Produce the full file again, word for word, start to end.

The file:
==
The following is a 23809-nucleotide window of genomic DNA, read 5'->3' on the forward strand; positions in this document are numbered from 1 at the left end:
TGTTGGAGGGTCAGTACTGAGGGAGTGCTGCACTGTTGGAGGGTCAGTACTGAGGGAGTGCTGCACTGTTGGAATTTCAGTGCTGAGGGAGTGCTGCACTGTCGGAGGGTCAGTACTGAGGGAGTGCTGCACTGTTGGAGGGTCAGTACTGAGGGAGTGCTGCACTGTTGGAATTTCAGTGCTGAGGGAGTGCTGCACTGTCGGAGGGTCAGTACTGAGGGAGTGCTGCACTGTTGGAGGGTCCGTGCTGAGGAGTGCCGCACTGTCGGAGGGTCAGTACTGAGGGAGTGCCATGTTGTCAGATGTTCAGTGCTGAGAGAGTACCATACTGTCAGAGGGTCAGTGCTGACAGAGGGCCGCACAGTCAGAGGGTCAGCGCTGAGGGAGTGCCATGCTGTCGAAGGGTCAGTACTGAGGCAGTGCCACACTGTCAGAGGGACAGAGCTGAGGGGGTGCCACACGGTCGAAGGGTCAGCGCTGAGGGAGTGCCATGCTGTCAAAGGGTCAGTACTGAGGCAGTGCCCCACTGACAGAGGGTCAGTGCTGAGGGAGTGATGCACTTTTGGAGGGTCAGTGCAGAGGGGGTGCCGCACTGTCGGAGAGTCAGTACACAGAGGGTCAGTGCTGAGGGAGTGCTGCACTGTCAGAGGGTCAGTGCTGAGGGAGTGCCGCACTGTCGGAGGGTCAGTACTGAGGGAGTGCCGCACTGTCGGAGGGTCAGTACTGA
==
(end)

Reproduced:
The following is a 23809-nucleotide window of genomic DNA, read 5'->3' on the forward strand; positions in this document are numbered from 1 at the left end:
TGTTGGAGGGTCAGTACTGAGGGAGTGCTGCACTGTTGGAGGGTCAGTACTGAGGGAGTGCTGCACTGTTGGAATTTCAGTGCTGAGGGAGTGCTGCACTGTCGGAGGGTCAGTACTGAGGGAGTGCTGCACTGTTGGAGGGTCAGTACTGAGGGAGTGCTGCACTGTTGGAATTTCAGTGCTGAGGGAGTGCTGCACTGTCGGAGGGTCAGTACTGAGGGAGTGCTGCACTGTTGGAGGGTCCGTGCTGAGGAGTGCCGCACTGTCGGAGGGTCAGTACTGAGGGAGTGCCATGTTGTCAGATGTTCAGTGCTGAGAGAGTACCATACTGTCAGAGGGTCAGTGCTGACAGAGGGCCGCACAGTCAGAGGGTCAGCGCTGAGGGAGTGCCATGCTGTCGAAGGGTCAGTACTGAGGCAGTGCCACACTGTCAGAGGGACAGAGCTGAGGGGGTGCCACACGGTCGAAGGGTCAGCGCTGAGGGAGTGCCATGCTGTCAAAGGGTCAGTACTGAGGCAGTGCCCCACTGACAGAGGGTCAGTGCTGAGGGAGTGATGCACTTTTGGAGGGTCAGTGCAGAGGGGGTGCCGCACTGTCGGAGAGTCAGTACACAGAGGGTCAGTGCTGAGGGAGTGCTGCACTGTCAGAGGGTCAGTGCTGAGGGAGTGCCGCACTGTCGGAGGGTCAGTACTGAGGGAGTGCCGCACTGTCGGAGGGTCAGTACTGA